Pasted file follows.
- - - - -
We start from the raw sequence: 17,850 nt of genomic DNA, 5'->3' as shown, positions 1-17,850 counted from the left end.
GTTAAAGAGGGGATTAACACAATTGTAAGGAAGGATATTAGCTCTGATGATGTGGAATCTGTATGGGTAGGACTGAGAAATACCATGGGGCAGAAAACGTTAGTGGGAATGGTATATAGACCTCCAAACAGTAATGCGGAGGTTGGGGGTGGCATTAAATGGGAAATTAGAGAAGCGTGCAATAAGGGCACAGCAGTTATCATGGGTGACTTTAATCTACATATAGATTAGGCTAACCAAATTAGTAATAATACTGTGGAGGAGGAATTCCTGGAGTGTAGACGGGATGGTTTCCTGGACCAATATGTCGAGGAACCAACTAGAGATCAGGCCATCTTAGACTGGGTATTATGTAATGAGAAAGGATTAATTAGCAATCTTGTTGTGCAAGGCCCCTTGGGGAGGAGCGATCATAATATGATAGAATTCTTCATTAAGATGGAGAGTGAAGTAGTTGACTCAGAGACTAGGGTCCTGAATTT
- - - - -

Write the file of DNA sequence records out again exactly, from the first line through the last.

We start from the raw sequence: 17,850 nt of genomic DNA, 5'->3' as shown, positions 1-17,850 counted from the left end.
GTTAAAGAGGGGATTAACACAATTGTAAGGAAGGATATTAGCTCTGATGATGTGGAATCTGTATGGGTAGGACTGAGAAATACCATGGGGCAGAAAACGTTAGTGGGAATGGTATATAGACCTCCAAACAGTAATGCGGAGGTTGGGGGTGGCATTAAATGGGAAATTAGAGAAGCGTGCAATAAGGGCACAGCAGTTATCATGGGTGACTTTAATCTACATATAGATTAGGCTAACCAAATTAGTAATAATACTGTGGAGGAGGAATTCCTGGAGTGTAGACGGGATGGTTTCCTGGACCAATATGTCGAGGAACCAACTAGAGATCAGGCCATCTTAGACTGGGTATTATGTAATGAGAAAGGATTAATTAGCAATCTTGTTGTGCAAGGCCCCTTGGGGAGGAGCGATCATAATATGATAGAATTCTTCATTAAGATGGAGAGTGAAGTAGTTGACTCAGAGACTAGGGTCCTGAATTT